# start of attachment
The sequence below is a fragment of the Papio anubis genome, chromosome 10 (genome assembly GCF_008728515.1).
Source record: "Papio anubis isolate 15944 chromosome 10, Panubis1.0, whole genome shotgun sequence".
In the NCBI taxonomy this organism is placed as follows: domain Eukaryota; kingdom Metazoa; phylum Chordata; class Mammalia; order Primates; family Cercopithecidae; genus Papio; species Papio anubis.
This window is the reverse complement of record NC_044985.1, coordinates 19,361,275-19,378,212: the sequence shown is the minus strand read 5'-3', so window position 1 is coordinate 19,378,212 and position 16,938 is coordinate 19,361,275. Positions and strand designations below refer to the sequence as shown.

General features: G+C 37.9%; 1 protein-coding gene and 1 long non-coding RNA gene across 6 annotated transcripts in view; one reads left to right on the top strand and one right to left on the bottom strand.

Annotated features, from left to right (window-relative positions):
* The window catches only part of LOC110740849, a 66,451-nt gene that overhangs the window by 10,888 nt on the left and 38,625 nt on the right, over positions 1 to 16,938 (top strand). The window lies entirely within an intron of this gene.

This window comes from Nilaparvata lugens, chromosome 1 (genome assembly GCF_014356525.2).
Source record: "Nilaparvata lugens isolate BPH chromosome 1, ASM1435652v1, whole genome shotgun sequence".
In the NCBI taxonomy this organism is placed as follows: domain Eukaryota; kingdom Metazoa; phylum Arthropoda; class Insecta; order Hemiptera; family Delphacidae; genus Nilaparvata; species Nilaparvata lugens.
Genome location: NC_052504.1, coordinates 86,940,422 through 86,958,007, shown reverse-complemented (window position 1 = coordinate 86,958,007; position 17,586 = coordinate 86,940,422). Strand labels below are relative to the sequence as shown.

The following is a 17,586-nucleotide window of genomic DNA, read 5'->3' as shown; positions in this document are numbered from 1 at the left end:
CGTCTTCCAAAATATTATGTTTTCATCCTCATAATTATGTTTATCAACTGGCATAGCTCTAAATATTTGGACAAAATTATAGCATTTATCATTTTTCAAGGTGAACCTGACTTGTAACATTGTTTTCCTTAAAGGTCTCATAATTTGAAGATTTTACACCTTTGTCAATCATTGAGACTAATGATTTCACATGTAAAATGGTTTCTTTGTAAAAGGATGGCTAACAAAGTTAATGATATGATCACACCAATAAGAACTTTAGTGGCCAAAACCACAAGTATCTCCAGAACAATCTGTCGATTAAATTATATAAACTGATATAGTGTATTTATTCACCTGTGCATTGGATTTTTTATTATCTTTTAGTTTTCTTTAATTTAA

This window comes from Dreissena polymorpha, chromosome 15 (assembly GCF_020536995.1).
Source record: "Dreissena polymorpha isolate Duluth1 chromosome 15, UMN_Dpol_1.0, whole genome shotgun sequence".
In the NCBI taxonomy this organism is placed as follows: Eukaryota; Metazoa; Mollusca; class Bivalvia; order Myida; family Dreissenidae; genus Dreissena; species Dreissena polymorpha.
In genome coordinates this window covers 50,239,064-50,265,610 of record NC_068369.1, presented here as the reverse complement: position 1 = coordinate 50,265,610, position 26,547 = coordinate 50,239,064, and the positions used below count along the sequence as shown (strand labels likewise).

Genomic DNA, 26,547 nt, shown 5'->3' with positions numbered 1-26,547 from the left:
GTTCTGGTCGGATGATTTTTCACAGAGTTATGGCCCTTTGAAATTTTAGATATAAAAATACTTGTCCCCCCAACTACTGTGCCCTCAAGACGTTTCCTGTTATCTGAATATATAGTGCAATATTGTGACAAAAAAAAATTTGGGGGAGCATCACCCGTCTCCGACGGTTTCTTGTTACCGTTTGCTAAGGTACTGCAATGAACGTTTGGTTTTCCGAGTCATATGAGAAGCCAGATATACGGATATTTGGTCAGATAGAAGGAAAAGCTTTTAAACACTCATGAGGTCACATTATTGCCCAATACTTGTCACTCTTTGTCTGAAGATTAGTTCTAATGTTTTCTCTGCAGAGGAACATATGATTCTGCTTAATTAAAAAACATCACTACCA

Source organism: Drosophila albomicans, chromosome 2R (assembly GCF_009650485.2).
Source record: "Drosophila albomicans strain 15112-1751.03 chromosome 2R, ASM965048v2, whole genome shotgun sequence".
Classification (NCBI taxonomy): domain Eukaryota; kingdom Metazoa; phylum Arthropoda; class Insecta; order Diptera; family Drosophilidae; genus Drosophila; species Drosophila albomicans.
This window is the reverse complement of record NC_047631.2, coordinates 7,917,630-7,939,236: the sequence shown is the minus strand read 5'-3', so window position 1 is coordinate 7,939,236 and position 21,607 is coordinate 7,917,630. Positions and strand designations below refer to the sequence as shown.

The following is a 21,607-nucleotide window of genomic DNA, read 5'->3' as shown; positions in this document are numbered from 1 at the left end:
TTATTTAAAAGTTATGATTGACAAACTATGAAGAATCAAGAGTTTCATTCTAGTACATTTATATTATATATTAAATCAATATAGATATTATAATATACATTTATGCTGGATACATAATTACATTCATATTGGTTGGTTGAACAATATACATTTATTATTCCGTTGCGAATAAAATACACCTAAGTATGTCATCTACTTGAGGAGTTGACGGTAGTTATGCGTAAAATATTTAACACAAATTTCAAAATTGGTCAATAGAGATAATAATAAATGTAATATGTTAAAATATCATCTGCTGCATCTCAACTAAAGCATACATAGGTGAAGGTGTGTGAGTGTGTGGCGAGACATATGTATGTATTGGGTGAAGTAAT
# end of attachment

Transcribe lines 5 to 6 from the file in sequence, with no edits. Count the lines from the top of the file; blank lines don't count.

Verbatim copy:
General features: G+C 37.9%; 1 protein-coding gene and 1 long non-coding RNA gene across 6 annotated transcripts in view; one reads left to right on the top strand and one right to left on the bottom strand.

Annotated features, from left to right (window-relative positions):